k fifth conduit means (197) connected between the residue gas outlet connection of said hydrocarbon removal means and said first conduit means;
l sixth conduit means (36,62) connected to said adsorbers for conducing (sic) stripping air to said adsorbers; and
m fourth valve means (60,66) disposed in said sixth conduit means for selectively communicating one or the other of said adsorbers with stripping air,
n an additional vacuum pump (68) disposed in said third conduit means, characterised in that said additional pump(68) is a continuously operating rotary blower, in that a bypass conduit (71) is connected in parallel to said rotary blower (68) and in that a switching valve (73) is provided in said bypass conduit (71) to load and unload the rotary blower."
II. Of the prior art documents cited in the opposition proceedings, reference shall be made to the following in the present decision:
Z1: EP-A-22 315
Z3: The roots pump and its application im pumping sets, H. Lang, Pumps - Pompes - Pumpen 1978-136, pages 22 to 27
Z4: Selecting vacuum systems, J. L. Ryans and S. Croll, Chemical Engineering, 14 December 1981, pages 73 to 90.
Z5: Vacuum pumps and systems, A. A. Chambers and F. Rowland Dube, Plant engineering, 9 June 1977, pages 141 to 145.
III. The opposition division held that, starting from Z1 and confronted with the problem of better desorption of the used adsorbent and thus reduced hydrocarbon emission during adsorption, the skilled person had a number of possibilities. There was no clear hint in the available prior art which would lead to the choice of a rotary blower as additional pump, to substitute the ejector jet pump used in Z1.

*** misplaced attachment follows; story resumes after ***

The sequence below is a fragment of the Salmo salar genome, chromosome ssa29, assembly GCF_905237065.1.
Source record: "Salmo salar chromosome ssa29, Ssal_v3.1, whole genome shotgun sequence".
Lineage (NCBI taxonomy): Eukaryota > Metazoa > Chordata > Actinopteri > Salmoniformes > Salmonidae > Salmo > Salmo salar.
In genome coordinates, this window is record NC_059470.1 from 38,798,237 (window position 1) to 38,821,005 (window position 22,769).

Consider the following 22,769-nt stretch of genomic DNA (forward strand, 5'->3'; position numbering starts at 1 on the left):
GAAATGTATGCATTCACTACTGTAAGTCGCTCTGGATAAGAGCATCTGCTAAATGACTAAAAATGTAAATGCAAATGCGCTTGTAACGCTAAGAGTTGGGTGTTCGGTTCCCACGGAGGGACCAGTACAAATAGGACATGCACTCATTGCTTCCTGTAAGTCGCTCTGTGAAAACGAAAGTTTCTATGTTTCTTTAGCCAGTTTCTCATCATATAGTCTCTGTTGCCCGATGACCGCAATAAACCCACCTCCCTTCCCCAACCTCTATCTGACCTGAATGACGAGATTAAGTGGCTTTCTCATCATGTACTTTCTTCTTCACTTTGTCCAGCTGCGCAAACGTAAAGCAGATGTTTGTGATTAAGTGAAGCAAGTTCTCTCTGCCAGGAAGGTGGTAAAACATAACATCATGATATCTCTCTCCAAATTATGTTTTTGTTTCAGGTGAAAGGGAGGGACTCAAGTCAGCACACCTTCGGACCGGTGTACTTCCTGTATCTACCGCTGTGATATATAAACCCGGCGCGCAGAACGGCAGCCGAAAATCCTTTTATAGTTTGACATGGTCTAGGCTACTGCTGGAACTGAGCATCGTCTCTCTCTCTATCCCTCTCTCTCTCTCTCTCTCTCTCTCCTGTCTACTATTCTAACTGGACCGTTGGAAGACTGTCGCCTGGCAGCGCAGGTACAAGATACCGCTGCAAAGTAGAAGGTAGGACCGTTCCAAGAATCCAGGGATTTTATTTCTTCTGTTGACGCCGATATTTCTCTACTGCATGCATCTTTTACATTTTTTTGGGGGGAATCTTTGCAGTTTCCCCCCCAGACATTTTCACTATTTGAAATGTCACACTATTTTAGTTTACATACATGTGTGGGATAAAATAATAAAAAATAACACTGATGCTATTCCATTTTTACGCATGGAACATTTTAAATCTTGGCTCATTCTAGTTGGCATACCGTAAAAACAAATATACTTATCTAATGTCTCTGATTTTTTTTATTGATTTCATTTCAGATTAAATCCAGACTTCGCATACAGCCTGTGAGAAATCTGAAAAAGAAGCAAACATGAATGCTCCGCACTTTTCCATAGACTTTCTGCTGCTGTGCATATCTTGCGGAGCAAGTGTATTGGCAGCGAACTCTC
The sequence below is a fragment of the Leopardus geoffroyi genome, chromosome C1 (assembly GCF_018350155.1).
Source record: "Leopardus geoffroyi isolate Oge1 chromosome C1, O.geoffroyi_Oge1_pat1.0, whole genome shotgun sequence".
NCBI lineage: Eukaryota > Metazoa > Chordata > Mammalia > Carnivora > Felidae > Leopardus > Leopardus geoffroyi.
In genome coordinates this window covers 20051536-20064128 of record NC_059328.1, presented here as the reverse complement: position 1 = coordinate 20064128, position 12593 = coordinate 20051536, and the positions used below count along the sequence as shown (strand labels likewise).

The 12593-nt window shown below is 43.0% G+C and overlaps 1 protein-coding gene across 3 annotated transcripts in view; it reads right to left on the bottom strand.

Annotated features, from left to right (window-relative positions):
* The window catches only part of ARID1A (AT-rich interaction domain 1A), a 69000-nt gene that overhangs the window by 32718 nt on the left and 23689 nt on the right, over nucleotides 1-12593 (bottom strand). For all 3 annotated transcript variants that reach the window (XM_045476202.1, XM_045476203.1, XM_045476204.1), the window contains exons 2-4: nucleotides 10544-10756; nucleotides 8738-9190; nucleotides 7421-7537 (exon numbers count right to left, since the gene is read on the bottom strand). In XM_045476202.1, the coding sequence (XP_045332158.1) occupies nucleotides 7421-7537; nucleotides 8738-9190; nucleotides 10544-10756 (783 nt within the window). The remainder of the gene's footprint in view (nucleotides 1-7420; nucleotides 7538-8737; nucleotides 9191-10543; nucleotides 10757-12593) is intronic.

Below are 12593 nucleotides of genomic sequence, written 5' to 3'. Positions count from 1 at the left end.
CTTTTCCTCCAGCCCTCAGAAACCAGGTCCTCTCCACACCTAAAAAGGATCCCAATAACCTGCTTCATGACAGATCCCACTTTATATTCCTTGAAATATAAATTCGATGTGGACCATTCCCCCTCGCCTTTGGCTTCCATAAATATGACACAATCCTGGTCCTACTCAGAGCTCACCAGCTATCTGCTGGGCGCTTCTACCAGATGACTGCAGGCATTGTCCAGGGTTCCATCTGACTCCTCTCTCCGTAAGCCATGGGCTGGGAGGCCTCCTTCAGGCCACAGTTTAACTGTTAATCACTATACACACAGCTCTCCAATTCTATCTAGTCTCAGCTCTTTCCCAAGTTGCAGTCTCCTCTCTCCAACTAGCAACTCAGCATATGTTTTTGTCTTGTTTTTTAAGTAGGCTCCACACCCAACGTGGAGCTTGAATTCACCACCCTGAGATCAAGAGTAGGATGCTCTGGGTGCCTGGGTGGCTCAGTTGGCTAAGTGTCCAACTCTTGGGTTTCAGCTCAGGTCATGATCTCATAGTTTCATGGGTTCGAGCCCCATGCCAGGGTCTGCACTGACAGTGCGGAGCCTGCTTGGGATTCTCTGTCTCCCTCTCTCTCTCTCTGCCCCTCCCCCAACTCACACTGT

IV. In the statement of the grounds of appeal, the appellant (opponent Cool Sorption A/S) maintained that the subject matter of the granted claims lacked an inventive step. His arguments were essentially as follows:
- Z1 disclosed a method for improving the process of vapour recovery in order to meet stringent emission standards.
- The integral teaching of Z1 was that an inadequate evacuation of the adsorbent bed achieved by use of a liquid seal vacuum pump and purge air could be improved by supplementary evacuation using an ejector.
- The technical problem to be solved with respect of Z1 was to obtain a higher vacuum capacity and thus, to meet more stringent emission standards.
- It was well known in the art that rotary blowers were more efficient for drawing vacuum than mechanical pumps. It would thus be obvious to substitute the ejector according to Z1 with a rotary blower.
V. By letter of 19 June 2001, the respondent submitted the auxiliary request that the claims filed on 9 February 1998 during the opposition proceedings be taken into consideration. This set of claims consisted of amended independent claims 1 and 5 for a process and an apparatus, respectively, with dependent claims 2 to 4 and 6 to 7 substantially unamended with respect to claims 2, 3, 5, 7 and 9 as granted.